KMP: I have, so far, been incredibly fortunate that the changes to my work have been minor. I suspect as my plots get more complex—as I see happening— the suggested changes will increase as well.
LKBR: What is your favorite part of being a writer?
KMP: Simply put, I live to write–whether it’s a newspaper column, a blog, or a book. My day is not complete unless I’ve spent at least a little time writing something fresh or editing words from another day. And, I think Eudora Welty said it best:
“I write because I don’t know what I think until I read what I say.” Flannery O’Connor
LKBR: Have you ever read a book that has stayed with you long after reading it?
KMP: Quite a few. In the ‘70s, it was The Women’s Room by Marilyn French. That one stayed with me for years. More recently, it was The Guest Book by Sarah Blake. I couldn’t stop thinking about it for several weeks.
LKBR: Why are reviews, good or bad, so important to authors?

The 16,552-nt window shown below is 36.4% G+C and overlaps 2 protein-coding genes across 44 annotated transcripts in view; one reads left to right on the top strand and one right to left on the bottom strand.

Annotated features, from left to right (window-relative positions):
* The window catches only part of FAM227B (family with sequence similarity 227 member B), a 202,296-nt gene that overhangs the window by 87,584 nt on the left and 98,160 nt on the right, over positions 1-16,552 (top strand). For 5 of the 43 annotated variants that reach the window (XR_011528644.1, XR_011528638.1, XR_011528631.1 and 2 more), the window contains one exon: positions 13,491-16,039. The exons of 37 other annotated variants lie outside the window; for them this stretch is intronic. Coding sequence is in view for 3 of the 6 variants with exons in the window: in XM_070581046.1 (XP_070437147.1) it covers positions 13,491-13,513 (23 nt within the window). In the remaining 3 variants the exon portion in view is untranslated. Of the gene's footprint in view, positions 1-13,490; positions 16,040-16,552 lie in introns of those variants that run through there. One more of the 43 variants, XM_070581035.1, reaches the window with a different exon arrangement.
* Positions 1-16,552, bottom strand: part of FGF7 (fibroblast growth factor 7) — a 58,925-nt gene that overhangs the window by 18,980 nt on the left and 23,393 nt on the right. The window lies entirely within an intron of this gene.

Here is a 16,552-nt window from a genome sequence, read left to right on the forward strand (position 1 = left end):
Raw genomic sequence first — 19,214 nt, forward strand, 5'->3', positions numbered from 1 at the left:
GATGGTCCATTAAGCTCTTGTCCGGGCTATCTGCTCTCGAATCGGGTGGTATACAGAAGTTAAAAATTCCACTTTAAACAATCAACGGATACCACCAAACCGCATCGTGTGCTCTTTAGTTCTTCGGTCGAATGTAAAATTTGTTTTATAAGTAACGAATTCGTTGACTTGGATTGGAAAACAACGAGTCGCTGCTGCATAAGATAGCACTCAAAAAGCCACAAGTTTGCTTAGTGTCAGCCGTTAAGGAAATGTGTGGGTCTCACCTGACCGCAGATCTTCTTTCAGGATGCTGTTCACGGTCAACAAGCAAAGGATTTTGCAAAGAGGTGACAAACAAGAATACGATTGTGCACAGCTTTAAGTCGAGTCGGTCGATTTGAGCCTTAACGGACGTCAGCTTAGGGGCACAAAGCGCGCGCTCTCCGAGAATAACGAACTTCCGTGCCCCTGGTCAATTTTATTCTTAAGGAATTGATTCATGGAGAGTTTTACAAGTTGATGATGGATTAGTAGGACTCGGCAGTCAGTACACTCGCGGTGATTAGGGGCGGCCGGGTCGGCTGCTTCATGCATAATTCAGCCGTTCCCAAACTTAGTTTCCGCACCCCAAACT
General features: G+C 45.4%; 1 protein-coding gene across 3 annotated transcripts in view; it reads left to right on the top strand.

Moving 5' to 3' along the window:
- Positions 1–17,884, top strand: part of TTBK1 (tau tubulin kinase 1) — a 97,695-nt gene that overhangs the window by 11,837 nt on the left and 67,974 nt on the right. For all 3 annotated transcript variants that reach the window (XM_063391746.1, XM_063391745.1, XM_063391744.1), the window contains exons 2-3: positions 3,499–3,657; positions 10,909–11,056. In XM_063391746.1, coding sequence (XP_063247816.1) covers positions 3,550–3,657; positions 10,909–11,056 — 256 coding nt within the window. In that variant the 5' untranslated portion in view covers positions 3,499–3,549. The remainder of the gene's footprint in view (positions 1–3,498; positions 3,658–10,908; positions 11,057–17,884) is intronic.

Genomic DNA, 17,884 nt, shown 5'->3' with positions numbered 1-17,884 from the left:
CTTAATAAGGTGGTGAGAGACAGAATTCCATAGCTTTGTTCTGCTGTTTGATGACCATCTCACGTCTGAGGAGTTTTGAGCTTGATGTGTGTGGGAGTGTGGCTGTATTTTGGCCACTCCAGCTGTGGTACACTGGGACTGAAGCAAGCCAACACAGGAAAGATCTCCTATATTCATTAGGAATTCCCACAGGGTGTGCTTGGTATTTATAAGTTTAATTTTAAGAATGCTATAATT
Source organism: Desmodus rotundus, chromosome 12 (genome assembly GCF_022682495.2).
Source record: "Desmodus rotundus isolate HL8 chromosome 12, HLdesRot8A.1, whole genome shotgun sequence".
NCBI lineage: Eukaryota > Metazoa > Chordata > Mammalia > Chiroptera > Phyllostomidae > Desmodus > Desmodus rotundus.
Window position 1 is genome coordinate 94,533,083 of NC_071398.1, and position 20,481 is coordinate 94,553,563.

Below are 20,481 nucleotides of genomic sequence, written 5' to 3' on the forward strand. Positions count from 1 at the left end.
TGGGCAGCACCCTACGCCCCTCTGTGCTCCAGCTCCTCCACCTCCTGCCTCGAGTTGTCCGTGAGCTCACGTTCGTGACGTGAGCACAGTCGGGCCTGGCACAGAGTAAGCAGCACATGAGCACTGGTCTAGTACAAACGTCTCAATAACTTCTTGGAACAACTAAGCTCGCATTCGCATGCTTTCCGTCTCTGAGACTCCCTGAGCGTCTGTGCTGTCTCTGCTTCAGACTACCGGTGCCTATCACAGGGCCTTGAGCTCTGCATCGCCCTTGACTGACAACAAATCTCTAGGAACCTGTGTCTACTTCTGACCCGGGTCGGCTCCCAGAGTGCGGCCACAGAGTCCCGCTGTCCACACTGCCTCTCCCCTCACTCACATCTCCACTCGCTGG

KMP: On a purely personal note, I wouldn’t enjoy writing if I had no indication people were reading my words. Receiving emails from my column readers makes my day, and reading reviews on my books does the same. They tell me I’ve connected with my readers, that my words have made them happy or reflective.
From a career perspective, we authors are selling our work. Reviews are invaluable in helping us do that. They help prospective readers make informed decisions about buying our books.
LKBR: On what sites do you recommend readers leave their reviews?
KMP: Amazon is the most important, but Goodreads is a close second. A huge number of readers rely on both sites to choose their next read. I’d say BookBub is third. If a reader can write one review and paste it on all three sites, they’re doing an author a huge favor.
LKBR: If you could spend one hour with a reader, what would you want to talk about?
KMP: I’d like to hear how they feel about my characters. The villagers and the trio of main characters in my books have become my friends. How would they like to see them grow or develop? Would they like to meet them and become friends too? One reader wrote that Belle, the eldest character, reminded her of her grandmother. That made my day.
LKBR: Thank you so much Kathy for letting us get to know you better!